### GSF energies in Mo–Nb

In this section, we illustrate the above cluster expansion formalism by investigating the composition and configuration dependence of USF energies in the binary Mo–Nb alloy. The Mo–Nb alloy adopts the bcc crystal structure at all compositions and forms a disordered solid solution between room temperature and the melt^{34,35,36}. The Mo–Nb binary is of current interest since Mo and Nb are both components of important bcc based high entropy alloys^{37,38}. Studies of the mechanical properties of Mo–Nb alloys indicate that their strength is primarily controlled by the formation and motion of screw dislocations and to some extent edge dislocations^{39}. The screw dislocations are formed along the 〈111〉 direction, and are known to spread on the {110} planes^{23}. Much of the physics of dislocations in Mo–Nb alloys is therefore directly related to the USF energy in the {110} plane for a relative displacement along the 〈111〉 direction. The USF energy serves as a key input to model the motion and evolution of screw dislocations in bcc alloys with phase-field dislocation dynamics^{40} and classical Peirls–Nabarro type models^{14,23,41}.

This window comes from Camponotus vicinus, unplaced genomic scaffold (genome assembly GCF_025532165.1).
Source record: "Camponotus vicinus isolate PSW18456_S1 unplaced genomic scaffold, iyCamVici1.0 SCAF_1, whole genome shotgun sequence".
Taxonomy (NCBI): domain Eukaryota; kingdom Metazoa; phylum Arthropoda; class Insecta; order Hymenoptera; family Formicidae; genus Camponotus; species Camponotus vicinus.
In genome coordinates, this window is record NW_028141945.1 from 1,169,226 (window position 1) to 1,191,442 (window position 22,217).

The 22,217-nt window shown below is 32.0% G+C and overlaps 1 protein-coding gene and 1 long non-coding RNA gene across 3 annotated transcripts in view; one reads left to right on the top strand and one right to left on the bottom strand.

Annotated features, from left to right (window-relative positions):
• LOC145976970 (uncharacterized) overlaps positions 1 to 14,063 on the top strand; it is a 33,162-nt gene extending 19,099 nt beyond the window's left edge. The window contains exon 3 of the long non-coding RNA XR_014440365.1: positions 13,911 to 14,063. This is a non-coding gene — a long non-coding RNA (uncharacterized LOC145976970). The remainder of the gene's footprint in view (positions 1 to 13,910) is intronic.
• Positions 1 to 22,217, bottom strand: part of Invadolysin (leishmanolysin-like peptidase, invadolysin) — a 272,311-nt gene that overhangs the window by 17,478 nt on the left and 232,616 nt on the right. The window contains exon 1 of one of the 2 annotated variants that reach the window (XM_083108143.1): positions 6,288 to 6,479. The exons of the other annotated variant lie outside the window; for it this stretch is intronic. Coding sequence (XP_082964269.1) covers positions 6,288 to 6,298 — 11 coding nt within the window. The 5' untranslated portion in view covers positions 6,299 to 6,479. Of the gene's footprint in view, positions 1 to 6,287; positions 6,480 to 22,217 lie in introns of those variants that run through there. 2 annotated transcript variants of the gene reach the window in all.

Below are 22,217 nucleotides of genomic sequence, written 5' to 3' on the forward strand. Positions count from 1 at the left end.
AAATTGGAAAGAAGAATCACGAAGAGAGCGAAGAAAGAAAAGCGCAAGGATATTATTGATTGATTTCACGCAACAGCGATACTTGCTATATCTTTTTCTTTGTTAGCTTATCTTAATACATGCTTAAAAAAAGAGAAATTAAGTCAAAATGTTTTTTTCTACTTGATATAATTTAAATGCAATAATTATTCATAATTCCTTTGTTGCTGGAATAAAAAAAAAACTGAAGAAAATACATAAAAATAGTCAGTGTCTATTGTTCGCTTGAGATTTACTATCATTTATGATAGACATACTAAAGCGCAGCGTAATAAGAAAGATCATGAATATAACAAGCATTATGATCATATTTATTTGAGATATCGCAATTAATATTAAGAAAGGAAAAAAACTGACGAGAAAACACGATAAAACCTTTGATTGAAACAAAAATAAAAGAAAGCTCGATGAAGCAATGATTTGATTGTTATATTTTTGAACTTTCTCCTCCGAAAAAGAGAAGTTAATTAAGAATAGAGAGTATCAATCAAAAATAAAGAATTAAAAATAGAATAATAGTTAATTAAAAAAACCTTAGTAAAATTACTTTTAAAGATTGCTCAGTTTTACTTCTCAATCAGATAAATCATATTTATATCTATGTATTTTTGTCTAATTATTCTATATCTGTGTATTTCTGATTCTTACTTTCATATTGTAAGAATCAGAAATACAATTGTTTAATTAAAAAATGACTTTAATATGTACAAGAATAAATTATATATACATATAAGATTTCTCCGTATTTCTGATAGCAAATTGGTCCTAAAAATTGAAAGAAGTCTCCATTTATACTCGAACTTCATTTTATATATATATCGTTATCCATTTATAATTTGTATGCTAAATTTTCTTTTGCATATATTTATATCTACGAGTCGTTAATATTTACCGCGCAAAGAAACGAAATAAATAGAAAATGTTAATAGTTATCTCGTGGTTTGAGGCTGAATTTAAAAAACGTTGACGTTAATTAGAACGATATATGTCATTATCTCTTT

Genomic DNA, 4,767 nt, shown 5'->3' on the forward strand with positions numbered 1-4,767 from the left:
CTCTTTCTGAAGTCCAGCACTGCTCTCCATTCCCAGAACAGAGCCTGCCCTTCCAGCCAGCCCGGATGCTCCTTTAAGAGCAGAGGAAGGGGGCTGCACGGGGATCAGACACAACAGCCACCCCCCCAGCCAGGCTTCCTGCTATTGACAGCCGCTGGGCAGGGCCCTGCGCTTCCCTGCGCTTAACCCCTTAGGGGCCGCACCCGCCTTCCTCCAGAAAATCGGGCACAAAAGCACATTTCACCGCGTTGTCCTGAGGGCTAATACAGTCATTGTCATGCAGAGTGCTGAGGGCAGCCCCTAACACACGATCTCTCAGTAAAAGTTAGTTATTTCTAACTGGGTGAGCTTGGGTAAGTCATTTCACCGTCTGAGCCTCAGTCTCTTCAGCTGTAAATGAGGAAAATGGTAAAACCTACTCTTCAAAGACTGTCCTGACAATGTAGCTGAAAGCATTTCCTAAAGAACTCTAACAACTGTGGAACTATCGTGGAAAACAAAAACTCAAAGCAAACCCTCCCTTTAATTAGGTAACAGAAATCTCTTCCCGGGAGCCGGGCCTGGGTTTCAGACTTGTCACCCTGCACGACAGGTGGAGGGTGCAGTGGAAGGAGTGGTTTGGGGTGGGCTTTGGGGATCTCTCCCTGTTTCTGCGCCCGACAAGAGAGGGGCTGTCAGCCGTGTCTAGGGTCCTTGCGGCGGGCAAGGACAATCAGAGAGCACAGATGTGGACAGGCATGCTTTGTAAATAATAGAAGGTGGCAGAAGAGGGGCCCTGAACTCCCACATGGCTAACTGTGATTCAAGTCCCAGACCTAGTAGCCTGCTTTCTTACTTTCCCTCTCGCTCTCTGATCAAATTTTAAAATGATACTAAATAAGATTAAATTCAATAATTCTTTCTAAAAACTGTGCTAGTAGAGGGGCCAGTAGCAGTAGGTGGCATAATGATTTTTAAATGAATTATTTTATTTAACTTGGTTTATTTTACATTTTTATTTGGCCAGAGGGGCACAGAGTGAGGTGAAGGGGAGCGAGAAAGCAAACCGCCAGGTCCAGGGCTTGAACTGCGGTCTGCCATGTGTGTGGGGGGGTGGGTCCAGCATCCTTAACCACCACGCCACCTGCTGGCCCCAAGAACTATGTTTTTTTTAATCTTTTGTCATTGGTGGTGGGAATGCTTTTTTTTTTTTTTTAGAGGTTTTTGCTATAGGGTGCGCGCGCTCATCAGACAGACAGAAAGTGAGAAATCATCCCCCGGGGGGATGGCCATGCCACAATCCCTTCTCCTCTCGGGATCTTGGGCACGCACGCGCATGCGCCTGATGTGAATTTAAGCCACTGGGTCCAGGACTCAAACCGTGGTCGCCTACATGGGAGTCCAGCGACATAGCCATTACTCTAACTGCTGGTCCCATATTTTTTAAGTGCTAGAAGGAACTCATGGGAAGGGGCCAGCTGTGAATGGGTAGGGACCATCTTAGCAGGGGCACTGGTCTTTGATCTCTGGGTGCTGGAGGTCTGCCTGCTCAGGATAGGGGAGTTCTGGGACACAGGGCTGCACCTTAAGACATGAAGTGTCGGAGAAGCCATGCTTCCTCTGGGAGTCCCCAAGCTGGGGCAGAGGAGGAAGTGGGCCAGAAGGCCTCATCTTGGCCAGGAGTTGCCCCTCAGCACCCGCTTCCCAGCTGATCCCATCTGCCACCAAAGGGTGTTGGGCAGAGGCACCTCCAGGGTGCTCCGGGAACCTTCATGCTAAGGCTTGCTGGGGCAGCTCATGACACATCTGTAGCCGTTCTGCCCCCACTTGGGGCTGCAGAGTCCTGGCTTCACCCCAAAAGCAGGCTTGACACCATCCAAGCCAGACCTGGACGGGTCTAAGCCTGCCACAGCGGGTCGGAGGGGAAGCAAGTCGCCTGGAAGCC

The first step in describing the dependence of the GSF energy on ordering is to construct a cluster expansion for the formation energy of the binary bcc Mo–Nb alloy. Figure 5a shows the formation energies of 847 symmetrically-distinct orderings on the bcc crystal structure in the binary Mo–Nb alloy as calculated with density functional theory (DFT). The formation energies are referenced to bcc Mo and Nb at 0 K. More details about the DFT calculations and the cluster expansion that was subsequently trained to these energies can be found in “Methods” section. The convex hull is outlined in black and shows that several ordered phases are predicted to be stable at 0 K. The energies of the 847 orderings as predicted with a cluster expansion are also shown in Fig. 5a as circles. The exceptionally low training error of 0.0008 eV/atom and the excellent qualitative agreement between the ground states as predicted with the cluster expansion and those found with DFT suggest that the configurational energy of the Mo–Nb binary alloy is well-described with a truncated cluster expansion model. Figure 5b also shows the relaxed volume of all orderings relative to that of bcc molybdenum. We find them to vary almost linearly as a function of niobium composition, albeit with a slight negative deviation in close agreement with Vegards law^{42} (shown schematically by the dashed line in the figure).